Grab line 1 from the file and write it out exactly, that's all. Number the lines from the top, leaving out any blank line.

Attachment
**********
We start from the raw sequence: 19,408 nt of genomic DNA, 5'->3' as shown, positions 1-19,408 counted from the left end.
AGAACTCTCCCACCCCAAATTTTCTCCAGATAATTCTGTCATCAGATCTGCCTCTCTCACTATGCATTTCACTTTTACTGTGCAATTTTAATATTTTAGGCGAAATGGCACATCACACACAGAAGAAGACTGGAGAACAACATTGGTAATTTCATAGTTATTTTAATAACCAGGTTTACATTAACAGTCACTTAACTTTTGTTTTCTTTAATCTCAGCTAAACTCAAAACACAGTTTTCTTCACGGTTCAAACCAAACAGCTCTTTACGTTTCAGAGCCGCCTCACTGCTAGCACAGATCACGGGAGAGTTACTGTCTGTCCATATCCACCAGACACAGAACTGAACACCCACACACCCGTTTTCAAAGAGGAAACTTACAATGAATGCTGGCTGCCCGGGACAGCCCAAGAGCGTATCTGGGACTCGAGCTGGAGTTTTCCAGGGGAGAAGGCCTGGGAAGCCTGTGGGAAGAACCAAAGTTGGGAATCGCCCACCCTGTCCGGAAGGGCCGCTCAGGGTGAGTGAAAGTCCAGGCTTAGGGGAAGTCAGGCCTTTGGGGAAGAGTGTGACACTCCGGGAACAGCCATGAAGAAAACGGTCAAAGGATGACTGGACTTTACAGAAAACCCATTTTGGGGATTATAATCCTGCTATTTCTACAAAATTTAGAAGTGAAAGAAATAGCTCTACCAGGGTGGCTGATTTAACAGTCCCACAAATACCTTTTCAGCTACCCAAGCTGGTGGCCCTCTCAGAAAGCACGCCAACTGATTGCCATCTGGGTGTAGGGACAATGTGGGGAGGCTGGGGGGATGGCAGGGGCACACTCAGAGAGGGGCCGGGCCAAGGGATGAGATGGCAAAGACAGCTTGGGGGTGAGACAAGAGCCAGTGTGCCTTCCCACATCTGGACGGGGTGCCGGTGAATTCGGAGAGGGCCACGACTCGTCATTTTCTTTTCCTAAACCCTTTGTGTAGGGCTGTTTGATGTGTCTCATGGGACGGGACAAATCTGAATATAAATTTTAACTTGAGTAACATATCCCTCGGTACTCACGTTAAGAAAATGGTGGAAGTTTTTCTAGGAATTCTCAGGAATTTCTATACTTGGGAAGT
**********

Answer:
We start from the raw sequence: 19,408 nt of genomic DNA, 5'->3' as shown, positions 1-19,408 counted from the left end.